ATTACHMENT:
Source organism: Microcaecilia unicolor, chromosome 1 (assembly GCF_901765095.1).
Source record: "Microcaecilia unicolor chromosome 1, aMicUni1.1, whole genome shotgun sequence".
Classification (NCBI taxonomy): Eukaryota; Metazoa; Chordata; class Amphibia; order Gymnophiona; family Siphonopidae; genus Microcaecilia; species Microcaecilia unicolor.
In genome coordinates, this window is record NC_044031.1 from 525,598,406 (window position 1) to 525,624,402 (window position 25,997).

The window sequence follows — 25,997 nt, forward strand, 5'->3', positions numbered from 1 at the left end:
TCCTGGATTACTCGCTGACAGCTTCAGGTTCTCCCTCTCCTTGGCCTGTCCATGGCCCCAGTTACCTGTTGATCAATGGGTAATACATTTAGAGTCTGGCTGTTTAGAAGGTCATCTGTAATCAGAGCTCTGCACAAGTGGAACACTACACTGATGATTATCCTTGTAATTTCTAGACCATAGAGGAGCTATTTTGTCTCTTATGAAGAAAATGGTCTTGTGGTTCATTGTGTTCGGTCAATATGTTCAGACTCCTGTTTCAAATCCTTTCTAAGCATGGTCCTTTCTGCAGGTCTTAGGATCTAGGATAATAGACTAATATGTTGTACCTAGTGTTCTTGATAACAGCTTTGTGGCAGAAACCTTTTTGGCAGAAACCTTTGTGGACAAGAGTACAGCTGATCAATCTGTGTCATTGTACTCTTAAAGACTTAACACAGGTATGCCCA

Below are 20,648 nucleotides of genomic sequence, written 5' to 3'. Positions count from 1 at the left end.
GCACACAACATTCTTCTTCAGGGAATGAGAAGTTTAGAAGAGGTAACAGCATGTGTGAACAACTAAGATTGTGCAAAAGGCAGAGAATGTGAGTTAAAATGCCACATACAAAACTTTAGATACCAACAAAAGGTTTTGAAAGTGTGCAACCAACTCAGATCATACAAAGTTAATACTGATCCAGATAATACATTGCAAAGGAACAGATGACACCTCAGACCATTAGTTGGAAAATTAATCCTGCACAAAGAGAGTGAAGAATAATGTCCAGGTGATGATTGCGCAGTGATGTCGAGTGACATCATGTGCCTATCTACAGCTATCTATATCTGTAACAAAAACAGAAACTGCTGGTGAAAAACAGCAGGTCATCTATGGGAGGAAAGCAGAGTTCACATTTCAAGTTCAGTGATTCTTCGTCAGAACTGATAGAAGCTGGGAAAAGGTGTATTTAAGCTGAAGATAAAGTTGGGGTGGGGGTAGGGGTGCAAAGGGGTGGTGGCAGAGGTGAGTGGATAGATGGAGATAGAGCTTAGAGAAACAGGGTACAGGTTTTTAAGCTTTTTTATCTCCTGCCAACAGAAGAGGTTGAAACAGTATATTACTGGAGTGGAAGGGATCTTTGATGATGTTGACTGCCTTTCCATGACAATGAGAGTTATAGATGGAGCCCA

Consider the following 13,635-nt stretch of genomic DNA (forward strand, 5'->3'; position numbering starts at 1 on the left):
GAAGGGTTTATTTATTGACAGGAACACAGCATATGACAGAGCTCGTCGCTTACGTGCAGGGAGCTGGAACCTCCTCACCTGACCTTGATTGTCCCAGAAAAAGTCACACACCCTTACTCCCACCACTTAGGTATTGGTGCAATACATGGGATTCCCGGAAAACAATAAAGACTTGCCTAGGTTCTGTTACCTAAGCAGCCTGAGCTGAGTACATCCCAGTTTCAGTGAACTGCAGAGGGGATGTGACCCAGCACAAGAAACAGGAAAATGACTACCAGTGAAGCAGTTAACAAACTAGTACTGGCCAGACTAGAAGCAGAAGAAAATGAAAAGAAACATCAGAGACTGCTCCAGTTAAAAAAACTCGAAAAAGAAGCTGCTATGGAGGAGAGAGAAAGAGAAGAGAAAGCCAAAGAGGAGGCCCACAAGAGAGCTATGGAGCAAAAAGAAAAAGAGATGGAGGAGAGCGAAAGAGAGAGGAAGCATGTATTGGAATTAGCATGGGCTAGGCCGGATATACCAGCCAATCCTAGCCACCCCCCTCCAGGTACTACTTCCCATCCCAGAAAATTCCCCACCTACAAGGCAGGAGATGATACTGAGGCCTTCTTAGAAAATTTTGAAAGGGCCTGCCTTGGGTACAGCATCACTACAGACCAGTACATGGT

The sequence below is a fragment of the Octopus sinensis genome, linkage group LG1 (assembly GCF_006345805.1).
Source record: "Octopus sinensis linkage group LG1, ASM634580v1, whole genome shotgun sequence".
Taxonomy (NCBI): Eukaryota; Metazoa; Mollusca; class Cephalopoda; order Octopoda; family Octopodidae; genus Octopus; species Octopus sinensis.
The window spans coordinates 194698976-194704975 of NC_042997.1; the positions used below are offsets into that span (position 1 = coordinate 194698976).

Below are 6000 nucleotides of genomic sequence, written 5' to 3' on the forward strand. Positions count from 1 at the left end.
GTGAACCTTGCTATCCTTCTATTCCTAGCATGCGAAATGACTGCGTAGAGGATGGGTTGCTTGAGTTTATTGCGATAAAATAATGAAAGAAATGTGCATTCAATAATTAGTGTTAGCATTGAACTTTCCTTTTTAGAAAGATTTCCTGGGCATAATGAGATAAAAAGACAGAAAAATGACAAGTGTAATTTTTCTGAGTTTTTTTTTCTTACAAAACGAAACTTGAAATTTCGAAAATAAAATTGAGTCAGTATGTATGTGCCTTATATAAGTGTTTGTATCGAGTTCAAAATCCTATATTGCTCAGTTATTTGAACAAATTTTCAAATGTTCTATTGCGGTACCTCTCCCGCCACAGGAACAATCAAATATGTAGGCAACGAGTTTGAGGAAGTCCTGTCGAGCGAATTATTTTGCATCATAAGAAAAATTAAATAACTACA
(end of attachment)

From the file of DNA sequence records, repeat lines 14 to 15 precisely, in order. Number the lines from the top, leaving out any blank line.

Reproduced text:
The window spans coordinates 194698976-194704975 of NC_042997.1; the positions used below are offsets into that span (position 1 = coordinate 194698976).

Below are 6000 nucleotides of genomic sequence, written 5' to 3' on the forward strand. Positions count from 1 at the left end.